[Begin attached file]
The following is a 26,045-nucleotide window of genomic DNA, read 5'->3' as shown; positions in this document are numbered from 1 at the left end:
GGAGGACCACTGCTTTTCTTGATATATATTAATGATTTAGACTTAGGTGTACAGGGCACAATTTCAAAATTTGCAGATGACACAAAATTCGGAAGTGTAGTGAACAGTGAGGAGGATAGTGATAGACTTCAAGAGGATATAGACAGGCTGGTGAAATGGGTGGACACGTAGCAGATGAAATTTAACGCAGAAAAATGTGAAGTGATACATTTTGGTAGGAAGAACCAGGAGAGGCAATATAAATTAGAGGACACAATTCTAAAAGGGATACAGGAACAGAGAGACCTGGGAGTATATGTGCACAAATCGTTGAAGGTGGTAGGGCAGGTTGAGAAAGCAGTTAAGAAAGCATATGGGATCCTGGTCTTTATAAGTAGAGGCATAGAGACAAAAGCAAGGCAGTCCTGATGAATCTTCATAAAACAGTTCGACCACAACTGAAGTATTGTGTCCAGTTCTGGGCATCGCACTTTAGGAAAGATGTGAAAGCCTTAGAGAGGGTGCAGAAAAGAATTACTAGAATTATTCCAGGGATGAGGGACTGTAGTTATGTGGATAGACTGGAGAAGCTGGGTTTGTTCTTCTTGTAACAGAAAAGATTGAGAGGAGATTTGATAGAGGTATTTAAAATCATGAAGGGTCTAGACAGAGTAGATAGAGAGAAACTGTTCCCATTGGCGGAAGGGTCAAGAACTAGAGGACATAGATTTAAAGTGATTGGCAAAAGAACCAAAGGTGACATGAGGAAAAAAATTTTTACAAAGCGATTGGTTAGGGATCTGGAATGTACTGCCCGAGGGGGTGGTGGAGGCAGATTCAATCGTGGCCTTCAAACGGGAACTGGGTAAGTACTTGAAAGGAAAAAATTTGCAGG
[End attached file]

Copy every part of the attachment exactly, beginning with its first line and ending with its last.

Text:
The following is a 26,045-nucleotide window of genomic DNA, read 5'->3' as shown; positions in this document are numbered from 1 at the left end:
GGAGGACCACTGCTTTTCTTGATATATATTAATGATTTAGACTTAGGTGTACAGGGCACAATTTCAAAATTTGCAGATGACACAAAATTCGGAAGTGTAGTGAACAGTGAGGAGGATAGTGATAGACTTCAAGAGGATATAGACAGGCTGGTGAAATGGGTGGACACGTAGCAGATGAAATTTAACGCAGAAAAATGTGAAGTGATACATTTTGGTAGGAAGAACCAGGAGAGGCAATATAAATTAGAGGACACAATTCTAAAAGGGATACAGGAACAGAGAGACCTGGGAGTATATGTGCACAAATCGTTGAAGGTGGTAGGGCAGGTTGAGAAAGCAGTTAAGAAAGCATATGGGATCCTGGTCTTTATAAGTAGAGGCATAGAGACAAAAGCAAGGCAGTCCTGATGAATCTTCATAAAACAGTTCGACCACAACTGAAGTATTGTGTCCAGTTCTGGGCATCGCACTTTAGGAAAGATGTGAAAGCCTTAGAGAGGGTGCAGAAAAGAATTACTAGAATTATTCCAGGGATGAGGGACTGTAGTTATGTGGATAGACTGGAGAAGCTGGGTTTGTTCTTCTTGTAACAGAAAAGATTGAGAGGAGATTTGATAGAGGTATTTAAAATCATGAAGGGTCTAGACAGAGTAGATAGAGAGAAACTGTTCCCATTGGCGGAAGGGTCAAGAACTAGAGGACATAGATTTAAAGTGATTGGCAAAAGAACCAAAGGTGACATGAGGAAAAAAATTTTTACAAAGCGATTGGTTAGGGATCTGGAATGTACTGCCCGAGGGGGTGGTGGAGGCAGATTCAATCGTGGCCTTCAAACGGGAACTGGGTAAGTACTTGAAAGGAAAAAATTTGCAGG